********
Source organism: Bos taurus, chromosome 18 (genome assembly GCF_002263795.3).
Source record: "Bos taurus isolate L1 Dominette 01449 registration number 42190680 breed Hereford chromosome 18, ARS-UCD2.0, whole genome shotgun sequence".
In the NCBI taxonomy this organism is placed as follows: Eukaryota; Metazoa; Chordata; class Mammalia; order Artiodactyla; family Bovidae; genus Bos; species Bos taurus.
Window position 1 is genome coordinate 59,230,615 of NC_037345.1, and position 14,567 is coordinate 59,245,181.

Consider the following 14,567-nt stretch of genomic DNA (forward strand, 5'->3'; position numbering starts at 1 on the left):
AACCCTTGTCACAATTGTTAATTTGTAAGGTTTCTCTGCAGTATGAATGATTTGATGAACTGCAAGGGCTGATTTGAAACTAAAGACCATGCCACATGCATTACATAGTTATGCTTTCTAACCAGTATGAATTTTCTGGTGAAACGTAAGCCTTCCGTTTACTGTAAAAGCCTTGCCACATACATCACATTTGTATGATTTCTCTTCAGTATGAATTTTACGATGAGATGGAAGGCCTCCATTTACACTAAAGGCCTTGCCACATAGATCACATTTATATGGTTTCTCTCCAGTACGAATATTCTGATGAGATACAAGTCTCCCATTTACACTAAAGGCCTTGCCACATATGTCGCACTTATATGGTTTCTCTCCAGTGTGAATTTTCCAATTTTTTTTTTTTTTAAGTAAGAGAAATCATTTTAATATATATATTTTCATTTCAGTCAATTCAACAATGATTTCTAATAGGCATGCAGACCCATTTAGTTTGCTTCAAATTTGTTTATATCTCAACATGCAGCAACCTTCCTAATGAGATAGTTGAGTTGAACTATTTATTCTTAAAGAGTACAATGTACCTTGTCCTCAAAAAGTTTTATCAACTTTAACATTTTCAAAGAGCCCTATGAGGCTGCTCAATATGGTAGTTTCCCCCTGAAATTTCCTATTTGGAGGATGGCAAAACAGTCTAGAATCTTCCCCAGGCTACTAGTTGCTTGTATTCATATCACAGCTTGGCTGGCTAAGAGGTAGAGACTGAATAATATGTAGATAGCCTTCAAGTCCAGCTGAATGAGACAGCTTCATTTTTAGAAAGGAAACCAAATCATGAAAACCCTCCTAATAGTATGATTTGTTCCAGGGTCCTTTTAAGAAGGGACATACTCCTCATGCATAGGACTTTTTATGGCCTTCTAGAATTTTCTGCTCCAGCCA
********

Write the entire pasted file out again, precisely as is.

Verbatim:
Source organism: Bos taurus, chromosome 18 (genome assembly GCF_002263795.3).
Source record: "Bos taurus isolate L1 Dominette 01449 registration number 42190680 breed Hereford chromosome 18, ARS-UCD2.0, whole genome shotgun sequence".
In the NCBI taxonomy this organism is placed as follows: Eukaryota; Metazoa; Chordata; class Mammalia; order Artiodactyla; family Bovidae; genus Bos; species Bos taurus.
Window position 1 is genome coordinate 59,230,615 of NC_037345.1, and position 14,567 is coordinate 59,245,181.

Consider the following 14,567-nt stretch of genomic DNA (forward strand, 5'->3'; position numbering starts at 1 on the left):
AACCCTTGTCACAATTGTTAATTTGTAAGGTTTCTCTGCAGTATGAATGATTTGATGAACTGCAAGGGCTGATTTGAAACTAAAGACCATGCCACATGCATTACATAGTTATGCTTTCTAACCAGTATGAATTTTCTGGTGAAACGTAAGCCTTCCGTTTACTGTAAAAGCCTTGCCACATACATCACATTTGTATGATTTCTCTTCAGTATGAATTTTACGATGAGATGGAAGGCCTCCATTTACACTAAAGGCCTTGCCACATAGATCACATTTATATGGTTTCTCTCCAGTACGAATATTCTGATGAGATACAAGTCTCCCATTTACACTAAAGGCCTTGCCACATATGTCGCACTTATATGGTTTCTCTCCAGTGTGAATTTTCCAATTTTTTTTTTTTTTAAGTAAGAGAAATCATTTTAATATATATATTTTCATTTCAGTCAATTCAACAATGATTTCTAATAGGCATGCAGACCCATTTAGTTTGCTTCAAATTTGTTTATATCTCAACATGCAGCAACCTTCCTAATGAGATAGTTGAGTTGAACTATTTATTCTTAAAGAGTACAATGTACCTTGTCCTCAAAAAGTTTTATCAACTTTAACATTTTCAAAGAGCCCTATGAGGCTGCTCAATATGGTAGTTTCCCCCTGAAATTTCCTATTTGGAGGATGGCAAAACAGTCTAGAATCTTCCCCAGGCTACTAGTTGCTTGTATTCATATCACAGCTTGGCTGGCTAAGAGGTAGAGACTGAATAATATGTAGATAGCCTTCAAGTCCAGCTGAATGAGACAGCTTCATTTTTAGAAAGGAAACCAAATCATGAAAACCCTCCTAATAGTATGATTTGTTCCAGGGTCCTTTTAAGAAGGGACATACTCCTCATGCATAGGACTTTTTATGGCCTTCTAGAATTTTCTGCTCCAGCCA